Criterion Sunday 154: The Horse’s Mouth (1958)

Having never heard of it before it popped up on our Criterion watching project, this is a perfectly likeable colour film about a colourful character who paints colourful works of art and injects a bit of épater into those bourgeois lives he drifts through (well, more upper-class really), but I’m not sure what deeper meaning it really captures. The one the filmmakers presumably intend — that art is valuable, damn everything — comes through clearly though, and Alec Guinness in the lead as dishevelled painter Gulley Jimson is as ever reliable, not unlike the Meryl Streep of his day, all accents and imposture in the service of wit and well-crafted journeyman material. It has its diversions, and is pleasing on the eye.

Criterion Extras: There’s a short interview with Ronald Neame from before he died (around when the DVD was released, presumably), who is a genial host and tells of the film’s production. There’s also a trailer. However, the standout extra is a short film which was shown with the feature at its original New York run in the late-1950s, a short film by D.A. Pennebaker called Daybreak Express. For all its five minutes running time, it is far the superior work. It’s a jaunting work of jazzy cinematic propulsion, like a city symphony made my Soviet constructivists with a penchant for Duke Ellington. Rich and resonant colours, bold modern architecture, a train ride from the city to suburbs both exceeding that experience but also encapsulating it.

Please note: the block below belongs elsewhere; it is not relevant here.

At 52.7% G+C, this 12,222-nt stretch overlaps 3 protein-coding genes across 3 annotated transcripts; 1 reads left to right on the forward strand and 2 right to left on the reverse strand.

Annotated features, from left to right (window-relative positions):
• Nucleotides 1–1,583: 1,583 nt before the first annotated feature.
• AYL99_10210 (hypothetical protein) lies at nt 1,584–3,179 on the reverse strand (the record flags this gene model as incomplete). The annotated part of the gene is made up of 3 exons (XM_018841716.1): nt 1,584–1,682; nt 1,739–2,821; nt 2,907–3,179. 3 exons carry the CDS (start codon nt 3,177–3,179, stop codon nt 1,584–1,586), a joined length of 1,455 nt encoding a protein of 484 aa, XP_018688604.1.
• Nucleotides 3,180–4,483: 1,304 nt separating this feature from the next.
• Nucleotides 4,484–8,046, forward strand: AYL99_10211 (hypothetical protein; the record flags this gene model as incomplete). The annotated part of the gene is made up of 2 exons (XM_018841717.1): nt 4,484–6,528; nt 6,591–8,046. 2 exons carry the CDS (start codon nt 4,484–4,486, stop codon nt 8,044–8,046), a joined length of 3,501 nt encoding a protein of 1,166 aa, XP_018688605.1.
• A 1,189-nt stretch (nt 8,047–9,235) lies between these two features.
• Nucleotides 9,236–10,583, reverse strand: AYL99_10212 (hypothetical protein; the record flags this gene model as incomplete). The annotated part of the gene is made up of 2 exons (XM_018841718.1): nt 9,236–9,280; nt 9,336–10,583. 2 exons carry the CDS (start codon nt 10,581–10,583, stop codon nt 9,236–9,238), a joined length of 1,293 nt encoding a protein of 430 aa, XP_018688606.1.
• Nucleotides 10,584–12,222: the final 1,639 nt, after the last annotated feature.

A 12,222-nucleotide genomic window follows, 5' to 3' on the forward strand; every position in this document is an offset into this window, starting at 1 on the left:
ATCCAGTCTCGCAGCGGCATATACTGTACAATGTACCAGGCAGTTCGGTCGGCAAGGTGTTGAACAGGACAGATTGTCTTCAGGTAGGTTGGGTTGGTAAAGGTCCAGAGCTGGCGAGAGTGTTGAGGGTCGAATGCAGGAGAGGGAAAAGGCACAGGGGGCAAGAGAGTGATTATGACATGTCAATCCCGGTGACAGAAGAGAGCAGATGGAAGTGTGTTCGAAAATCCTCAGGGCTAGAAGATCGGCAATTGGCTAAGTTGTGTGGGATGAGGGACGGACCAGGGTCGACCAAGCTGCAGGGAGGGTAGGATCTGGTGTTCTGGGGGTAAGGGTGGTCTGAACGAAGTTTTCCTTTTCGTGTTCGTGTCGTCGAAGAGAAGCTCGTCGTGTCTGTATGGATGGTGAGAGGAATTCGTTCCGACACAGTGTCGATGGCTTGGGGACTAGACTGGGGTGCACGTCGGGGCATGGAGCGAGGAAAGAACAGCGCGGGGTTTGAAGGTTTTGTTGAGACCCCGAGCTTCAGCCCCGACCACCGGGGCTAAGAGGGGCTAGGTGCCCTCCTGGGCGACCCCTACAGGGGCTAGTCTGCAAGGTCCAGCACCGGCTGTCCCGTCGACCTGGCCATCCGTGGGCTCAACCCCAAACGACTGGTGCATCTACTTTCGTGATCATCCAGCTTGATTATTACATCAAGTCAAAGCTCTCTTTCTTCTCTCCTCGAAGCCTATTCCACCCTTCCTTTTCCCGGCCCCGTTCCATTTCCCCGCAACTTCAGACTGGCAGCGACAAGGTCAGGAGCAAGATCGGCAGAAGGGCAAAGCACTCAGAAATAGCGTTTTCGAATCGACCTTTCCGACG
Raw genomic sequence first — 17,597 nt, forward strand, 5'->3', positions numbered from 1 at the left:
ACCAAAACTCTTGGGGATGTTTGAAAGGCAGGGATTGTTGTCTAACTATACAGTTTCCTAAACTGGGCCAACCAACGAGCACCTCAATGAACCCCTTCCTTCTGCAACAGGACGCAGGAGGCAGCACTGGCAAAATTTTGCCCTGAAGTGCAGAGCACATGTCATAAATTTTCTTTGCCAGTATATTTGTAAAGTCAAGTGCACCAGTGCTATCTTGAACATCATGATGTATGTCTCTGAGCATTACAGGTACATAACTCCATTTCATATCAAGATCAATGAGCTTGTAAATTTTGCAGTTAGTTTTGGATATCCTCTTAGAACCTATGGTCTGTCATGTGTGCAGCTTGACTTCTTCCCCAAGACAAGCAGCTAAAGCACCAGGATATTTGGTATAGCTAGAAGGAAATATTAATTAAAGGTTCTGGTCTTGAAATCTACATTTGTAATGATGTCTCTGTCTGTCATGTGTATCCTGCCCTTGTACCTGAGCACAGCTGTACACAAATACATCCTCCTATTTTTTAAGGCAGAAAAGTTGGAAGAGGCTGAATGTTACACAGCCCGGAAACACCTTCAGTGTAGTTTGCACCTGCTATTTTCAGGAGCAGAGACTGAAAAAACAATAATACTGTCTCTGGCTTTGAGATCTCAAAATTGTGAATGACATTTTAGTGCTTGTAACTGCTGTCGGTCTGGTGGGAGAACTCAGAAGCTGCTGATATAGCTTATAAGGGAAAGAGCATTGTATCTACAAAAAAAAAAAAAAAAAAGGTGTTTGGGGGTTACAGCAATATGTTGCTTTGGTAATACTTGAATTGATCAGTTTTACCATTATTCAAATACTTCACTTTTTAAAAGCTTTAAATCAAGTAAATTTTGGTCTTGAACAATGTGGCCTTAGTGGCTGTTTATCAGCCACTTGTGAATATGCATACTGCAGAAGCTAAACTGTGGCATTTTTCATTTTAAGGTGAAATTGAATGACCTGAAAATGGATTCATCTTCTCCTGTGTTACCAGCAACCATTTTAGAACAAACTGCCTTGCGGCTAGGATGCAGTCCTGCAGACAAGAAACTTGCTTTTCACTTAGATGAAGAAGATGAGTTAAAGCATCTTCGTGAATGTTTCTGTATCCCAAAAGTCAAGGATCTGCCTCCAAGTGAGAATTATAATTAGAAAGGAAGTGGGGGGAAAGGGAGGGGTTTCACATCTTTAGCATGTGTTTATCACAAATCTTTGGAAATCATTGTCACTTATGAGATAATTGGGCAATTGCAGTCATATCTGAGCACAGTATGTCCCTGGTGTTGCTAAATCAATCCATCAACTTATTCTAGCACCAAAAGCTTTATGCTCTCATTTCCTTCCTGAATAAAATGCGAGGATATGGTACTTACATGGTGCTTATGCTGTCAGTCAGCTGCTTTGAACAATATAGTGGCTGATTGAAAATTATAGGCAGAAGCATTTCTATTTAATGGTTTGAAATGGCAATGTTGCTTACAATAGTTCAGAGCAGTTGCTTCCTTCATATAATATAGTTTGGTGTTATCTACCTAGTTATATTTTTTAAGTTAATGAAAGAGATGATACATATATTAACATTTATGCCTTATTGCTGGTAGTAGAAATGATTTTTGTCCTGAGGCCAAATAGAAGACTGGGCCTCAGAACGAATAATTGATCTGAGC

FILM REVIEW: Criterion Collection
Director Ronald Neame | Writer Alec Guinness (based on the novel by Joyce Cary) | Cinematographer Arthur Ibbetson | Starring Alec Guinness, Kay Walsh | Length 97 minutes || Seen at a friend’s home (DVD), London, Sunday 23 April 2017

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